Coursera says it has more than one million users and that they hail from 196 countries. The number of students is sure to increase with the news last week that the MOOC provider now counts Columbia University, Brown, Ohio State, Vanderbilt, Wesleyan and 12 other schools as partners, including several overseas such as the Hong Kong University of Science and Technology and the Hebrew University of Jerusalem. As a result of the new partnerships, Coursera has upped its course offerings from a few dozen to 195.
A discussion thread called, “Where in the world are you?” posted in the forum for my course, Securing Digital Democracy, certainly proves there is a lot of interest worldwide in taking these free online courses. My class, taught by J. Alex Halderman, an assistant professor of computer science and engineering at the University of Michigan, includes students who say they are from Paraguay to Pakistan, India to Ghana, Indonesia to Iraq, to Morocco, to Nigeria, to Australia, to Serbia, and the list goes on.
Seeing the list of countries represented, I couldn’t help but wonder, why are all these people taking a course that provides nothing more than a certificate of completion? Sure, knowledge is power and all that, but if my inability to keep up with my homework is any indication, taking an online course is a sizable commitment to make, especially for a class that, unlike a computer science where students learn the basics of coding, offers no tangible skill. So why are they doing it?
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I decided to ask my classmates. I started a discussion thread and posed the questions, “Why are you taking this class? What are you hoping to gain? How do you think to might use what you learn in the future?” Some 90 people have viewed my questions since I posted them a week ago, and several took the time to write thoughtful replies.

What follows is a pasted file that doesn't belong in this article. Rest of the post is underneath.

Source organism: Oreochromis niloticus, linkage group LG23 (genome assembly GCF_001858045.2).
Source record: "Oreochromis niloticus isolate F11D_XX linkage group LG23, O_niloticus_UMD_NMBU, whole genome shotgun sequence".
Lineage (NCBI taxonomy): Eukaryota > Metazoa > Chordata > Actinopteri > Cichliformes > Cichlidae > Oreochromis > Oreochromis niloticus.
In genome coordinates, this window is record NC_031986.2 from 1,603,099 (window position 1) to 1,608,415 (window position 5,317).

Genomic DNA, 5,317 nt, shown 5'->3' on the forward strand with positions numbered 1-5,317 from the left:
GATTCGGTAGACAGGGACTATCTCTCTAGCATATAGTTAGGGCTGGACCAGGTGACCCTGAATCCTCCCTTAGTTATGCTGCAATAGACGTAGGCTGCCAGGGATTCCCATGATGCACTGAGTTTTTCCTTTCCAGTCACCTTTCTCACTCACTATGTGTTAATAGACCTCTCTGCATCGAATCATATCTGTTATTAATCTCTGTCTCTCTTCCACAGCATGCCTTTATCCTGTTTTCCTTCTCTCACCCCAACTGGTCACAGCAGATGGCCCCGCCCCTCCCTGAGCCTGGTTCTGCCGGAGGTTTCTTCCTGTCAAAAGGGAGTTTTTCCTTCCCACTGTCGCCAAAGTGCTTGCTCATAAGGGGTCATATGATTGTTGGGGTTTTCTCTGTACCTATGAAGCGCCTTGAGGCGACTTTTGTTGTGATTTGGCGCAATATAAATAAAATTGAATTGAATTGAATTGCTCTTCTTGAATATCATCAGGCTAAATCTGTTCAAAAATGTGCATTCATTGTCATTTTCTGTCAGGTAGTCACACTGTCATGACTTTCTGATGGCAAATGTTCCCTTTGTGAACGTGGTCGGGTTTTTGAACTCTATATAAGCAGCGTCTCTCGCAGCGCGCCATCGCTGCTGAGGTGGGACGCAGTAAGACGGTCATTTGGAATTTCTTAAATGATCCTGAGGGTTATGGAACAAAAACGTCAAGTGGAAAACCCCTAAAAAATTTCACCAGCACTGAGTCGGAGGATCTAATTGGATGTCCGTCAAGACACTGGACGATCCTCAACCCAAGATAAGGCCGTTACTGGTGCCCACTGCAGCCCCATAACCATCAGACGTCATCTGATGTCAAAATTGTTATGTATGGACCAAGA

Some classmates expressed a general interest in sharing with and learning from people around the world. But others offered more specific reasons for taking the class. One student said he is studying computer science and wanted to understand why we all can’t simply vote from the privacy of our own homes given that the basic infrastructure to do this already exists in most places. Another student, Nnenna Nwakanma, who lives in Cote d’Ivoire, said she is in charge of an organization that recently used an online voting system for its elections. She also works as a consultant on policy, human rights and citizen engagement in developing nations. “Having been critically involved in some democracy and election initiatives, I was not just keen to get a handle on the security aspects of democracy, but also to share and learn from others,” Nwakanma wrote. A woman in Georgia (the U.S. state, not the country) told me she is taking the course because she trains journalists in new democracies on how to cover elections and wanted to learn more about the various types of voter fraud and security solutions found in countries worldwide. Another student said, simply, “I wanted to figure out this Coursera thing.” Me too, classmate. Me too.
Kayla Webley is a Staff Writer at TIME. Find her on Twitter at @kaylawebley, on Facebook or on Google+. You can also continue the discussion on TIME’s Facebook page and on Twitter at @TIME.
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